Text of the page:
When we moved to Charlotte our lives were up in the air. We didn’t know how long we’d be staying, nor where we’d be going after my husband’s temporary teaching post concluded. We had little in the way of savings or income since he was finishing the final year of his PhD.
The Lord’s provision for us came by way of a family we’d never met. My brother lived in Charlotte, and a family at his church (which would soon become our church) had a basement apartment that they often let missionaries or pastors use for a season. Even though Ken and Ruth had four children of their own, and a teenager from an extended family member also living with them that year, they welcomed us into their home. We lived rent-free for almost a year. Their faithful example taught us much about living a life of generosity and hospitality.
Thankfully, Charlotte became our home, and we’ve now known the Samuelson family for more than 15 years. We’ve seen first-hand their commitment to God’s Word, our church, and the community of Charlotte.
Late last spring, Ruth was diagnosed with stage four ovarian cancer. She’s been in various treatments since then and is currently enrolled in a drug trial. Last week Ken wrote a post on Ruth’s CaringBridge site, responding to the question he gets on a regular basis, “So Ken, how are you doing?”
It was so encouraging, I asked him if I could share it. Whatever you might be facing today, his words offer wisdom and hope for each of us.
So Ken, how are you doing?
I can’t tell you how many times I have been asked that question since May 26, the day of Ruth’s diagnosis. As you might imagine, life events like this cause one to more easily discard things that don’t matter, and concentrate and reflect on things that really, really matter. Life, eternity, God, and lots of other interesting thoughts.
One of my favorite quotes is from Dr. Bill Bright, founder of an international ministry, when he would always say, no matter what had just happened, “This is a wonderful opportunity to trust God.” I was happy to have that quote in my mind, because it is the first thing that I thought about and shared with Ruth when she gave me the cancer news.
In the first few days of thinking about Ruth’s cancer diagnosis and talking about it with friends, my good friend, Karl Doerre, whose wife died after a long battle with cancer, came up to me after a morning workout and said, “Take time to enjoy this.”
Do what? Take time to enjoy this? Enjoy what?
Karl went on to say that over the next years as Ruth and I work through this issue, no matter how it proceeds, it is a great opportunity to learn more about life, our relationship with each other, our relationship with God, friends, support systems, to think deep thoughts, and to take this for what it is . . . an opportunity to learn and grow as a person. That was fresh thinking I needed in that moment.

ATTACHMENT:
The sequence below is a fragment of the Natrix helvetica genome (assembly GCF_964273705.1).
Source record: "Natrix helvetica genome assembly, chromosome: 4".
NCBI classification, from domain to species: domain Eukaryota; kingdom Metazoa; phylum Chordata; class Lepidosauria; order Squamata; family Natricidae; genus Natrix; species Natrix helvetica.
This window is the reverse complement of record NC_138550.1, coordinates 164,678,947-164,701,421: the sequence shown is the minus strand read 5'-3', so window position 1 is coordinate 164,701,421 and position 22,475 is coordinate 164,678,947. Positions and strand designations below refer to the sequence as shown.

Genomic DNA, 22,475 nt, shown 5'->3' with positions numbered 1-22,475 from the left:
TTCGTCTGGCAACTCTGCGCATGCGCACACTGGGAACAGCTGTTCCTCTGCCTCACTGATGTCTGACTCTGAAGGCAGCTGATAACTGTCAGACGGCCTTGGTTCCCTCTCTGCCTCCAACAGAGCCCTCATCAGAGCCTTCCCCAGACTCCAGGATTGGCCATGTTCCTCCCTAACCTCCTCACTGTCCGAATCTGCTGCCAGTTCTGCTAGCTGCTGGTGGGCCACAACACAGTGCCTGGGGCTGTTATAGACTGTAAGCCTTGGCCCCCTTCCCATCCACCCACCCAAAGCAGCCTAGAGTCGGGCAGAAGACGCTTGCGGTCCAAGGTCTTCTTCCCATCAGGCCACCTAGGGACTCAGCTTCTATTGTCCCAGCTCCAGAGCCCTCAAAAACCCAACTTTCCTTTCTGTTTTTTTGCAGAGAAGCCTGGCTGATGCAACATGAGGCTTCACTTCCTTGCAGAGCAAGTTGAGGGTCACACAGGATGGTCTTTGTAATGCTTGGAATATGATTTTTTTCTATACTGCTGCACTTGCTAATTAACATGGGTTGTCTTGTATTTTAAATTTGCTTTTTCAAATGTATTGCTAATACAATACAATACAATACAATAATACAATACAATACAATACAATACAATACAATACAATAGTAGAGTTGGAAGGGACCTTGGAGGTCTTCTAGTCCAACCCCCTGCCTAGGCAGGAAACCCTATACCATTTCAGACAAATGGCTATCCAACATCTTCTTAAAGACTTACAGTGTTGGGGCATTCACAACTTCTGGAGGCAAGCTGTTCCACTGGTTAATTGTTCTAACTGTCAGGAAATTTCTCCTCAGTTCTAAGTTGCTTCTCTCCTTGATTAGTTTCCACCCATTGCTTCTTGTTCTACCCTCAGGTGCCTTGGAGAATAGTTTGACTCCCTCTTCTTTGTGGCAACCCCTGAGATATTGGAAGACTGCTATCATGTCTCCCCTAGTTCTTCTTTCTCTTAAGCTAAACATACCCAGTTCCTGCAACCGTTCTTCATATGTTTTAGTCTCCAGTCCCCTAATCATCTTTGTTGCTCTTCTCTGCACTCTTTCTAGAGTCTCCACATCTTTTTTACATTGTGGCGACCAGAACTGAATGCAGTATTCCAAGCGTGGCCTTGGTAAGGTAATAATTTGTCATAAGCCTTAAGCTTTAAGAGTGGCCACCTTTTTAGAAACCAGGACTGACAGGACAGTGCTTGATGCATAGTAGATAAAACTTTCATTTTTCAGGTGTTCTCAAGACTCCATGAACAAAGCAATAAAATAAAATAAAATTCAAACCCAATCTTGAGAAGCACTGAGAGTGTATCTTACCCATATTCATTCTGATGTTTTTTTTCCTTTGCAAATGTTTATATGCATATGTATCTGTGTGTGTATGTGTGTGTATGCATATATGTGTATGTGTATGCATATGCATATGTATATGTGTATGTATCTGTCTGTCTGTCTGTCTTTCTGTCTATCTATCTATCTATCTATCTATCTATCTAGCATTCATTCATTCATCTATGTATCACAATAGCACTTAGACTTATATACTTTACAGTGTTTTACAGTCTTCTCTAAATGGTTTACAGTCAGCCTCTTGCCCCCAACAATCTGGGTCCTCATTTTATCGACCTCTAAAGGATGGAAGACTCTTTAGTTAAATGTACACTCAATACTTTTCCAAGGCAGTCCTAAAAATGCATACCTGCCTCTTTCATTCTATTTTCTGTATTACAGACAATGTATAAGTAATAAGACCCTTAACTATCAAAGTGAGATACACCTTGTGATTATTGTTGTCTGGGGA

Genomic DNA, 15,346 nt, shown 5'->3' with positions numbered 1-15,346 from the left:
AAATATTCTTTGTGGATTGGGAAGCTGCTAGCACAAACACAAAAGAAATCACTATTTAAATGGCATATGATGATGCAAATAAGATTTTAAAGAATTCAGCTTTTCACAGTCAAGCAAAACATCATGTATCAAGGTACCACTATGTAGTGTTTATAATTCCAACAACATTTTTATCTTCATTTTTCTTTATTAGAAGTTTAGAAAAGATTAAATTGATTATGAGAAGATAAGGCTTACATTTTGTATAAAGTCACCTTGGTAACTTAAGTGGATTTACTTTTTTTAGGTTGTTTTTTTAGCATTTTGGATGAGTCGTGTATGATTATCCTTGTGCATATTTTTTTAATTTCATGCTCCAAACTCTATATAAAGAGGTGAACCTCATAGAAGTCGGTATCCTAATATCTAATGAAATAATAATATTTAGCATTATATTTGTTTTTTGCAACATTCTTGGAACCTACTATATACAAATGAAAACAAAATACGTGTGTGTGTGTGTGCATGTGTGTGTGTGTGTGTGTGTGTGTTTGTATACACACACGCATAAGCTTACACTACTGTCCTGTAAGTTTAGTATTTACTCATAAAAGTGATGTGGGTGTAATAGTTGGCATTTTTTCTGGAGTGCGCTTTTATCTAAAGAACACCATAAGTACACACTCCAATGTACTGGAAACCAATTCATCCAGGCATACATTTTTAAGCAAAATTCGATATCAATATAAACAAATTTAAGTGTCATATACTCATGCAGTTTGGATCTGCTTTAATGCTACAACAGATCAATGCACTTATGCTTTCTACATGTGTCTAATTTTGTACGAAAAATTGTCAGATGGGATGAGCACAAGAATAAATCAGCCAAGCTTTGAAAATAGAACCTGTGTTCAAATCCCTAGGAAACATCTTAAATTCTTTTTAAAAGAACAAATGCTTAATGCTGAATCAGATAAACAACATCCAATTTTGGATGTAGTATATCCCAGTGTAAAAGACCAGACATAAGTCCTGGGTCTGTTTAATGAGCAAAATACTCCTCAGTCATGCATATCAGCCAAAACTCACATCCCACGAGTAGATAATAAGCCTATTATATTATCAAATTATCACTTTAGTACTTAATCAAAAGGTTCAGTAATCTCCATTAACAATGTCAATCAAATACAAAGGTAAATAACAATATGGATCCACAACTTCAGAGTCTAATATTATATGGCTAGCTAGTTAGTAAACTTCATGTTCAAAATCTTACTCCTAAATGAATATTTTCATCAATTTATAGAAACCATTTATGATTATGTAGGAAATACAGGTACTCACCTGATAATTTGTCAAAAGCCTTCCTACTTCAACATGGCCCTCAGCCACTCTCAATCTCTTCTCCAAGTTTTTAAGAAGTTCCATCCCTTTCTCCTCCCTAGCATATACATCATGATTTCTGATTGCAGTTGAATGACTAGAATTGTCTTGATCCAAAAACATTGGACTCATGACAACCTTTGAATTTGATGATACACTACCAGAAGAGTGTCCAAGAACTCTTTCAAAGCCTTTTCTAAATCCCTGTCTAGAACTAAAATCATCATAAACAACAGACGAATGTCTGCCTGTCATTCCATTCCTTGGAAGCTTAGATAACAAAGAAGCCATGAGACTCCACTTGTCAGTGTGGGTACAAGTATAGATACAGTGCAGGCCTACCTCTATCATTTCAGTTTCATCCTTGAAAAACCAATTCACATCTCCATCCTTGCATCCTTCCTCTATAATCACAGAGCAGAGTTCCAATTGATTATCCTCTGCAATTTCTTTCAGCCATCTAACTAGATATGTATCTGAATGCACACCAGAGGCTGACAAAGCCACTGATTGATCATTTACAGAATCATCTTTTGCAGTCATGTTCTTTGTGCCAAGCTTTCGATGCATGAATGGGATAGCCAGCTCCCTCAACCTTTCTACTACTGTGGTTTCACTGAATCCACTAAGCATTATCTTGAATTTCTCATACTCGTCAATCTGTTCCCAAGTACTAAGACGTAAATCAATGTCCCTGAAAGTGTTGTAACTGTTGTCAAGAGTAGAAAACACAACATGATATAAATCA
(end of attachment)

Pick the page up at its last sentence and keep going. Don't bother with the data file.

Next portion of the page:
When Karl said that to me, the next thing I thought about was the first question of the Westminster Confession Shorter Catechism, which asks the question, “What is the chief end of man?” The answer in this very old document is, “To glorify God and enjoy him forever.” And it doesn’t say, “unless you or a loved one is going through difficulty, then you don’t need to glorify God and enjoy him forever.” In other words, our “chief end” continues no matter what our circumstances.
Then I thought about a passage in the Bible from the book of James that says for us to “consider it pure joy when encounter various trials because the testing of our faith develops perseverance” (James 1:2). I’m not happy about my sweet wife’s cancer, but I can still have joy in all things.
So I guess in reflecting on the question, “How are you doing?” I have often said that it is an opportunity for me to test the solidity or sponginess of my theology. If I believe the Bible is a book of nice stories and poems, then now is the time to be very anxious. However, if I believe the Scripture is reliable, filled with promises of God’s goodness no matter what the circumstances, and if what Christ said is true, then it’s time to . . . relax and go about living life and focus on what matters. To lean into the future. Without fear.
So back to how I am doing. I really don’t know how I am doing, and I think it will take years to have proper perspective on this. But for the time being, I’d say “pretty good.” Asking the simple question each morning when I wake up, “How am I going to glorify God and enjoy him today?” is an important way to frame the day. And it really helps me live life today.
I guess I’ll close by saying that until you go through something like this, you really don’t know what your “blessing network” looks like. In the midst of this difficulty, Ruth and I have an overwhelming sense of gratitude to God, each other, and our family and friends for all of the things we know to be true and all those who express such great love for us. We feel deeply loved and cared for in the middle of this difficulty.
I am not sure how to end this post, other than to say I have learned to live in 24-hour periods and be grateful for all the goodness that each day offers. Especially the “little stuff” that I so often otherwise overlook. The Scripture says, “This is the day that then Lord has made, let us rejoice and be glad in it” (Psalm 118:24). That means more now than ever.
Blessings from us to you, and we will keep you posted as all this unfolds. Thanks for the love, prayers and support.
I hope Ken’s words encourage you as they did me. Whatever circumstances God brings into our lives today, our mission is the same as his: To glorify God and enjoy him forever. May we do so faithfully.
I also ask that you’d pray today for Ruth and Ken, that the Lord might bring healing and continued hope in the days to come.